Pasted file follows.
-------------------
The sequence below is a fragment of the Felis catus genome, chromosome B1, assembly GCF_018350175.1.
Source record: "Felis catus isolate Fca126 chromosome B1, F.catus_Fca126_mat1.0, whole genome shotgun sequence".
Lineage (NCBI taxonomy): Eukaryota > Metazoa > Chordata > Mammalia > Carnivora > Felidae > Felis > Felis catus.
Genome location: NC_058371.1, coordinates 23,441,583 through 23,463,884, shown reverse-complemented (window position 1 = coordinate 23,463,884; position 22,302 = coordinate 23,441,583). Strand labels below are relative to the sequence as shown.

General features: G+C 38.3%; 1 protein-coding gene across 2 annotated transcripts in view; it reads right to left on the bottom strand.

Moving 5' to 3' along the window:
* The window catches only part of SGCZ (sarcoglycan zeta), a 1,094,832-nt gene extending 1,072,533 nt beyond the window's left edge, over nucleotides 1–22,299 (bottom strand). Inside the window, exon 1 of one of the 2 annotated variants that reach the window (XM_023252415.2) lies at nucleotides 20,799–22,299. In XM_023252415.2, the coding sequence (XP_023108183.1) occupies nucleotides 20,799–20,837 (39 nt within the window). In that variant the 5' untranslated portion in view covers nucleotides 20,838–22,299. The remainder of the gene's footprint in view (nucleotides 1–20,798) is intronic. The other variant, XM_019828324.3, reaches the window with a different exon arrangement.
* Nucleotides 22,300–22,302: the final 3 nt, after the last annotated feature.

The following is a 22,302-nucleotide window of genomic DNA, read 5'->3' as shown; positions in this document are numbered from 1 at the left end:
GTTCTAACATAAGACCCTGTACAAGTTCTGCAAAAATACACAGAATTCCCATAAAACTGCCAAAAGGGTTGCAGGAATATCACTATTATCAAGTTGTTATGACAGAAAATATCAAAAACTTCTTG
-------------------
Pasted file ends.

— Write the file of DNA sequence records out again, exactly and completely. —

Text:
The sequence below is a fragment of the Felis catus genome, chromosome B1, assembly GCF_018350175.1.
Source record: "Felis catus isolate Fca126 chromosome B1, F.catus_Fca126_mat1.0, whole genome shotgun sequence".
Lineage (NCBI taxonomy): Eukaryota > Metazoa > Chordata > Mammalia > Carnivora > Felidae > Felis > Felis catus.
Genome location: NC_058371.1, coordinates 23,441,583 through 23,463,884, shown reverse-complemented (window position 1 = coordinate 23,463,884; position 22,302 = coordinate 23,441,583). Strand labels below are relative to the sequence as shown.

General features: G+C 38.3%; 1 protein-coding gene across 2 annotated transcripts in view; it reads right to left on the bottom strand.

Moving 5' to 3' along the window:
* The window catches only part of SGCZ (sarcoglycan zeta), a 1,094,832-nt gene extending 1,072,533 nt beyond the window's left edge, over nucleotides 1–22,299 (bottom strand). Inside the window, exon 1 of one of the 2 annotated variants that reach the window (XM_023252415.2) lies at nucleotides 20,799–22,299. In XM_023252415.2, the coding sequence (XP_023108183.1) occupies nucleotides 20,799–20,837 (39 nt within the window). In that variant the 5' untranslated portion in view covers nucleotides 20,838–22,299. The remainder of the gene's footprint in view (nucleotides 1–20,798) is intronic. The other variant, XM_019828324.3, reaches the window with a different exon arrangement.
* Nucleotides 22,300–22,302: the final 3 nt, after the last annotated feature.

The following is a 22,302-nucleotide window of genomic DNA, read 5'->3' as shown; positions in this document are numbered from 1 at the left end:
GTTCTAACATAAGACCCTGTACAAGTTCTGCAAAAATACACAGAATTCCCATAAAACTGCCAAAAGGGTTGCAGGAATATCACTATTATCAAGTTGTTATGACAGAAAATATCAAAAACTTCTTG